The following overview of the history of Sonoma County was prepared for this website by Marianne R. Hurley, Architectural Historian of the California Department of Parks and Recreation.
Sonoma County boasts scenic vistas, fertile agricultural lands, impressive redwood forests, a sizeable meandering river, and fifty miles of rocky coastline. In addition to these natural resources, there are cultural landscapes that illustrate the county’s historic past with a broad array of properties that mirror the passage of time.
State Highway 101, the county’s transportation spine, services the county seat, Santa Rosa, and the major cities and towns. It follows much of the historic Redwood Highway, the county’s main route from 1915 until 1957. The Redwood Highway in turn parallels the nineteenth century railroad tracks, constructed in 1870. The Northwestern Pacific Railroad, later absorbed into Southern Pacific, connected Sausalito to Eureka through Sonoma County. Passenger trains were discontinued in the 1930s and freight in the 1990s.
Before the European settlement, what is today Sonoma County was inhabited by the Pomo, Miwok, and Kashaya Indians. In 1812, the Russians established the short-lived Fort Ross along the coast north of the Russian River. Further east, the Sonoma Mission was established during the Mexican period in 1823. Shortly afterwards, Sonoma became the county’s first town, a pueblo, under General Mariano Vallejo. During that time, sections of the county were transformed into vast land-grant ranchos, such as Vallejo’s holdings that extended from today’s Petaluma to the town of Sonoma. Most of the construction during the first half of the nineteenth century was adobe and wood. These construction methods drew on the Mexican tradition while incorporating some of the features and floor plans of the Anglo Americans.
After statehood, logging along the coast hills, cattle ranching, wheat and potato farming, and the early development of the wine industry supported the sparsely settled county. During this time, commercial and industrial buildings used local stone or brick, while most residences were built of wood. During the 1860s to the 1890s, Petaluma, at the head of navigation on the Petaluma Creek, enjoyed rapid economic growth that fueled the construction of their downtown with sophisticated iron front commercial buildings and elegant residences nearby.
Later the railroads facilitated the movement of goods and people leading to the establishment of processing plants and factories along the rail lines.
Around the turn of the century, the Russian River developed as a vacation resort, a destination for those in the San Francisco Bay Area. During this time, Santa Rosa also enjoyed an increase in population and importance as the center of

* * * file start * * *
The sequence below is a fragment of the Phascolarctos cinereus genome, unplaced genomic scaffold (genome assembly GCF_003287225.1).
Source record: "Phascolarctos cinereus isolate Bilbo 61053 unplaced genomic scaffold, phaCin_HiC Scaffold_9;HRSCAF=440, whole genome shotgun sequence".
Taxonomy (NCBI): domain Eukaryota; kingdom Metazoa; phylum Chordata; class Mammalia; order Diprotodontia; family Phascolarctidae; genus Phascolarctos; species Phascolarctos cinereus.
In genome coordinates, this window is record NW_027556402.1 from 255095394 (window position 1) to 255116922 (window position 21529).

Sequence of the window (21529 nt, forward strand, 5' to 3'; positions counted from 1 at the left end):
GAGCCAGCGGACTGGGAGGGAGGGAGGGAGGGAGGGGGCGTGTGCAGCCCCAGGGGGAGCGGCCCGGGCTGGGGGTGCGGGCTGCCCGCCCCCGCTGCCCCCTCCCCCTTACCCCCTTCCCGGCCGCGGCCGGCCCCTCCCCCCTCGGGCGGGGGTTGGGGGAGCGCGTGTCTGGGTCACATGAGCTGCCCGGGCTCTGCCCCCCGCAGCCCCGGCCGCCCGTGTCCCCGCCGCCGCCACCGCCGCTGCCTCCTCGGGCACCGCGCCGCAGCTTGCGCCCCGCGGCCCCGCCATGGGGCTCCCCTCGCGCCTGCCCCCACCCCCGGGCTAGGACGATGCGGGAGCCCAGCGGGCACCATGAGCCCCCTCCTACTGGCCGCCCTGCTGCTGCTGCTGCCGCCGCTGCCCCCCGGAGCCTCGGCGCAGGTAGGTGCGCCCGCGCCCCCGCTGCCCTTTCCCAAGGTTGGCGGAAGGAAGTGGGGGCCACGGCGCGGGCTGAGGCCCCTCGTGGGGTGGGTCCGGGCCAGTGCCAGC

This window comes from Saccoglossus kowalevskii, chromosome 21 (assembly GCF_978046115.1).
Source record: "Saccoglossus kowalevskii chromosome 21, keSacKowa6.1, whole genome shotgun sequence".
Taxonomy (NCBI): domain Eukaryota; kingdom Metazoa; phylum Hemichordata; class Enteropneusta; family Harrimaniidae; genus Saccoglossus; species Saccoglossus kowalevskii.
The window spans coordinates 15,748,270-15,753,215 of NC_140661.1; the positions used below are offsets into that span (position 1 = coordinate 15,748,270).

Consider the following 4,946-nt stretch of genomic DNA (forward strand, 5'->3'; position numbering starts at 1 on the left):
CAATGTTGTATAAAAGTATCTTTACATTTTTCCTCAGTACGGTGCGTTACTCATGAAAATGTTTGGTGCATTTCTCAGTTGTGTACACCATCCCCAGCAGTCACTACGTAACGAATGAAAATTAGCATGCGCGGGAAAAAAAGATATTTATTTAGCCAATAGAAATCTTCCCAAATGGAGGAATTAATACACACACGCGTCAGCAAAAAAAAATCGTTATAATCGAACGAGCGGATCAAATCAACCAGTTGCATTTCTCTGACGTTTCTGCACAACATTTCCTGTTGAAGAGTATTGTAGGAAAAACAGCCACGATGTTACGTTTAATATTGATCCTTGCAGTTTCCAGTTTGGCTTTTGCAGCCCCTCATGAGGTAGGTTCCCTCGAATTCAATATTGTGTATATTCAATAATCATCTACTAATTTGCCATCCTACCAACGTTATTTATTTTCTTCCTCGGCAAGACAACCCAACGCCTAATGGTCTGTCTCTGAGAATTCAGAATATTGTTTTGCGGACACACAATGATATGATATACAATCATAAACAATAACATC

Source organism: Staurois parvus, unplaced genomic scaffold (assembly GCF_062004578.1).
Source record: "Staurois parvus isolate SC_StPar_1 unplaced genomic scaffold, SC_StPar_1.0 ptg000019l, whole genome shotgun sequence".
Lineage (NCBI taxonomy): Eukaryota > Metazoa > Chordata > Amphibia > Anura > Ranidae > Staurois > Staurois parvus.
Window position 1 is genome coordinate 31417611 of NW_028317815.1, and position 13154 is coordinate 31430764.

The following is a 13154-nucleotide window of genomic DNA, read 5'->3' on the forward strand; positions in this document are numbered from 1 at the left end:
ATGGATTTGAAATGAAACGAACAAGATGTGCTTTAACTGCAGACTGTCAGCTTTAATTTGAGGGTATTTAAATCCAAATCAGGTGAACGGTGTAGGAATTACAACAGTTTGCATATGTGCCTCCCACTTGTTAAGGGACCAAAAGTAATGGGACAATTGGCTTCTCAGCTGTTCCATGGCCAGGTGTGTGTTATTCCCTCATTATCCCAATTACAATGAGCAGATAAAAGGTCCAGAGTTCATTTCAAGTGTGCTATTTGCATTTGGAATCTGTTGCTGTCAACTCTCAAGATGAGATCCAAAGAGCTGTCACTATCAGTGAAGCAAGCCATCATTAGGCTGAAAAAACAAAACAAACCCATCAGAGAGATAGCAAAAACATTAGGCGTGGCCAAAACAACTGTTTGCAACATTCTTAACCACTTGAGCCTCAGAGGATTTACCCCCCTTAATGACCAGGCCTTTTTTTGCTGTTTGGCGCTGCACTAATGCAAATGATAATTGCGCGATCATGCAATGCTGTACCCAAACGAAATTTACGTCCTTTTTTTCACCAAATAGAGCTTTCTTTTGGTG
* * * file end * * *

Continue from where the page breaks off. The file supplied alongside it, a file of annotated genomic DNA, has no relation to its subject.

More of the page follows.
finance and county government. Until World War II, the poultry industry, the processing of local fruit, and the production of hops sustained the economy throughout the county. In 1935, Sonoma County ranked tenth in the nation in overall agricultural production.
During the first half of the twentieth century, many of the stylish buildings were designed by local architects such as Brainerd Jones in Petaluma and William Herbert in Santa Rosa. After World War II, Clarence Caulkins and J. Clarence Felciano worked on many projects in the county. With reference to residential, commercial, and industrial architecture, many of the towns still retain excellent examples of both high style and vernacular building examples from the nineteenth and early twentieth centuries.
Today the southwestern part of the county continues to support cattle grazing and dairy farms. Toward the north many of the ranches and orchards have been replaced with acres of vineyards and thriving winery operations that rival Napa County. Over the years many of the poultry farms, fruit growers, and dairy operations have relocated to the Central Valley or sold their businesses completely. In their place, small specialty farms and ranches now operate sustainable and organic endeavors. Dotting the countryside throughout the county are modern residences where rural homesteads used to be. The Russian River area still caters to vacationers, but on a smaller scale, and the cities along the freeway continue to expand to provide housing and services with new subdivisions, business parks, and strip-mall shopping centers.
With 467,000 residents, the county has doubled its population since 1980. Part of the challenge has been to retain its agricultural and small town character while providing for the livelihood of the expanding population. Related to this is the specific challenge of encouraging new development that complements both the physical beauty of the countryside and the county’s rich heritage.